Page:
Entries in the Pro-War Jingle Contest accepted until Friday, 6pm (EST). Offer void to members of The Vast Left Wing Conspiracy and to members of any terrorist organizations. Judges positions have been filled. (Mikerzz, you're in, I'll email you later)
Father kills son, wounds boy's mother at school
This is a scenario I worry about.
When I first saw the movie Falling Down, a creeping fear settled in my brain and stayed there. That could be him, I thought. That could very well be my ex-husband.
We've had run-ins before, never anything quite so violent as what Michael Douglas or the man in Missouri resorted to, but there were enough incidents - and enough venom present in the incidents - to make me fear what could happen should my ex ever snap. And trust me, he is about one tiny little push away from snapping.
I've wondered how I would protect myself should the situation ever arise. What if he was once again waiting for me at my car, but this time he was more violent, more on the attack? What would I do? Hit him with my purse?
I started carrying mace around with me. I learned how to hold my keys in such a way that they become a weapon. It's not just my fear of the ex, it's my fear of my surroundings. I work in a high crime area. The days are getting shorter and it's near dark when I walk out to the parking lot after work. It makes me nervous.
I want to protect myself. I want more than what mace or car keys can afford me. I want a gun.
This isn't something new. I've always wanted to a gun. When one lives in a high strung state of constant anxiety like I do (or did, pre-Paxil), you fear everything and everyone. You are sure that every shadow is the bogeyman, waiting to get you. And then you grow up and realize that not every shadow is out to get you, but there certainly are people lurking in the corners, waiting to pounce on you or break into your house or assault your children.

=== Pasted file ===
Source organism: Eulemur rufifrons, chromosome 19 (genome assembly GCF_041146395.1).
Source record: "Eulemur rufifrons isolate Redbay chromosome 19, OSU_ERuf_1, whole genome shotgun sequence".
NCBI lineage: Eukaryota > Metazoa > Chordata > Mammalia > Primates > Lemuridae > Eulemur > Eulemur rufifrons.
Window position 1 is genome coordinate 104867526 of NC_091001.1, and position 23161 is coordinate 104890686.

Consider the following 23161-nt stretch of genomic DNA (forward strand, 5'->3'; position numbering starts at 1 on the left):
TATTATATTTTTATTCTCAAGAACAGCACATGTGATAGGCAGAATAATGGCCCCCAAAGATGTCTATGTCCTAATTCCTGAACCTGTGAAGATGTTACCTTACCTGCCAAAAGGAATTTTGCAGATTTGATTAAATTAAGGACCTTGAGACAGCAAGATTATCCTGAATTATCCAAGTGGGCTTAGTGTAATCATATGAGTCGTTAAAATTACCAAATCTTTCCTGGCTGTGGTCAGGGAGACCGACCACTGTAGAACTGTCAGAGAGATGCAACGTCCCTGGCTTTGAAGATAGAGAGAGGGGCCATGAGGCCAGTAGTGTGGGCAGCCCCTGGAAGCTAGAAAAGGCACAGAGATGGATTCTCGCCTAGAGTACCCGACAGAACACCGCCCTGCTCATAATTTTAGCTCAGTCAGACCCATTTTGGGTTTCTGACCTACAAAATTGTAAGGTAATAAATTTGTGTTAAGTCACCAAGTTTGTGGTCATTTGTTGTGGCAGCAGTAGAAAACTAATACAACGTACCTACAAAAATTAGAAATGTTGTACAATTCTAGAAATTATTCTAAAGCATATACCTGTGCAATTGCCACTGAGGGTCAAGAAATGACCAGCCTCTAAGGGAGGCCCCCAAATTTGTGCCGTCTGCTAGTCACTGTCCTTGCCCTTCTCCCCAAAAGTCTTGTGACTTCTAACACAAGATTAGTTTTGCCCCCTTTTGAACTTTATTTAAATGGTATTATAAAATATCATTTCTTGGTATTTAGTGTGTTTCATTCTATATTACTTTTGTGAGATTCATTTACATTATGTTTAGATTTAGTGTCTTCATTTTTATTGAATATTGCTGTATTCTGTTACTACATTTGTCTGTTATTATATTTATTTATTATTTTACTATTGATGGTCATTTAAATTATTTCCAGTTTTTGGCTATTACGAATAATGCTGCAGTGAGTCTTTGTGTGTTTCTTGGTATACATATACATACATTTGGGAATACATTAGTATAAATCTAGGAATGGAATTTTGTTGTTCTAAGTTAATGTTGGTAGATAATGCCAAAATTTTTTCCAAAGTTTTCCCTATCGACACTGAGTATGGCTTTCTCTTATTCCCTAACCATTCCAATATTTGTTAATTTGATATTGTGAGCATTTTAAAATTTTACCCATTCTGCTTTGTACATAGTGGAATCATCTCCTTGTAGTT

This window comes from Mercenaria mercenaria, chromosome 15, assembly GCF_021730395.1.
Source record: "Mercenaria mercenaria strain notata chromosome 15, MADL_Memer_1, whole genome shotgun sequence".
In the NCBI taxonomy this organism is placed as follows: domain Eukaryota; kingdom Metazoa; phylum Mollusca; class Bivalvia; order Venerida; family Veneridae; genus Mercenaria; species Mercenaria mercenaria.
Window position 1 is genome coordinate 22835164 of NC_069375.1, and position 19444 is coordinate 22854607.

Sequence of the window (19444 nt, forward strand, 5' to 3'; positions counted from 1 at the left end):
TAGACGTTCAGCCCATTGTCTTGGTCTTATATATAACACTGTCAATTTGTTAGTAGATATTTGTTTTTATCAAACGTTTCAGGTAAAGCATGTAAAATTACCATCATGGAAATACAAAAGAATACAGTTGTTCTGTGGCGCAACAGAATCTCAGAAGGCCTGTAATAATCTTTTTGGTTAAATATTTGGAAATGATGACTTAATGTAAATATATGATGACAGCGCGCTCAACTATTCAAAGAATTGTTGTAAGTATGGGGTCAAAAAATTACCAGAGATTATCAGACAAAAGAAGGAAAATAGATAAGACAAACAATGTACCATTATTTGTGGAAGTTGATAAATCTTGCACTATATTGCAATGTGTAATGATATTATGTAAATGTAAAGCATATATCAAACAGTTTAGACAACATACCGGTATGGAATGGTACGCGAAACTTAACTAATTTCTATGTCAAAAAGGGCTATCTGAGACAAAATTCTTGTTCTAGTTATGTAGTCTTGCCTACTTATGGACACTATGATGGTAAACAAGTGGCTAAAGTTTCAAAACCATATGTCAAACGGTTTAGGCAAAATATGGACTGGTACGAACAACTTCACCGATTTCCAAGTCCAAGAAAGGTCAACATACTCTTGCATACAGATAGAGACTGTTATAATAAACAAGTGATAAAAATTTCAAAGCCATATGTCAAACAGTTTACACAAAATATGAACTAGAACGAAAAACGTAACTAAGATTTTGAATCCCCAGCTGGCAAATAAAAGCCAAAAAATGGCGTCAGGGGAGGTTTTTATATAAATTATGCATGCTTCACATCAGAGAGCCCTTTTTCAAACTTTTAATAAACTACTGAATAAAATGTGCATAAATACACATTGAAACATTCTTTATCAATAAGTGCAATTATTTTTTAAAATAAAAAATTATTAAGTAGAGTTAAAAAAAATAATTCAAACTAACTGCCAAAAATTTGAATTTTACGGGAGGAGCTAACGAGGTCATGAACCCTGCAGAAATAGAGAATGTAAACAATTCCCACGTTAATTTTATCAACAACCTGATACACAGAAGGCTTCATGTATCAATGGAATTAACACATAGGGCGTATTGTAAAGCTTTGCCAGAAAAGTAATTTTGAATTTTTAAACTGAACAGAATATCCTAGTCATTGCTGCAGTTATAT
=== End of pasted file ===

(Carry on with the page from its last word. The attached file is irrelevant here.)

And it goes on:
I don't feel protected. I feel naked and vulnerable when I am walking through a parking lot alone. I feel like a target when I am driving alone at night and the car starts making a funny noise and I need to pull over. I lay in my bed sometimes and think, what would I do if someone came into the house and tried to kidnap my kids or tied up my husband? What would I do if someone was attempting to mug or rape me?
I would do nothing, of course, because I have nothing to defend myself with. The hockey stick next to my bed will only do so much to ward off an attacker who is filled with rage or fueled by crack.
My brother-in-law would be happy to take me to the range, teach me how to shoot. But would I sleep better at night knowing I had a gun? Would I live in fear that one day the kids would accidently find it? Do I trust myself enough to not gun down the first person that cuts me off on the parkway? Would owning a gun make me feel safer or more nervous?
I just want to know that when my ex-husband goes off the deep end or someone jumps up from behind my car in the parking lot at night, I have the means to keep them at bay. I may never have to shoot the gun, just showing it would be enough, I hope. I want them to look at me and see someone who will not be a victim.
Just something to ponder on a Friday morning.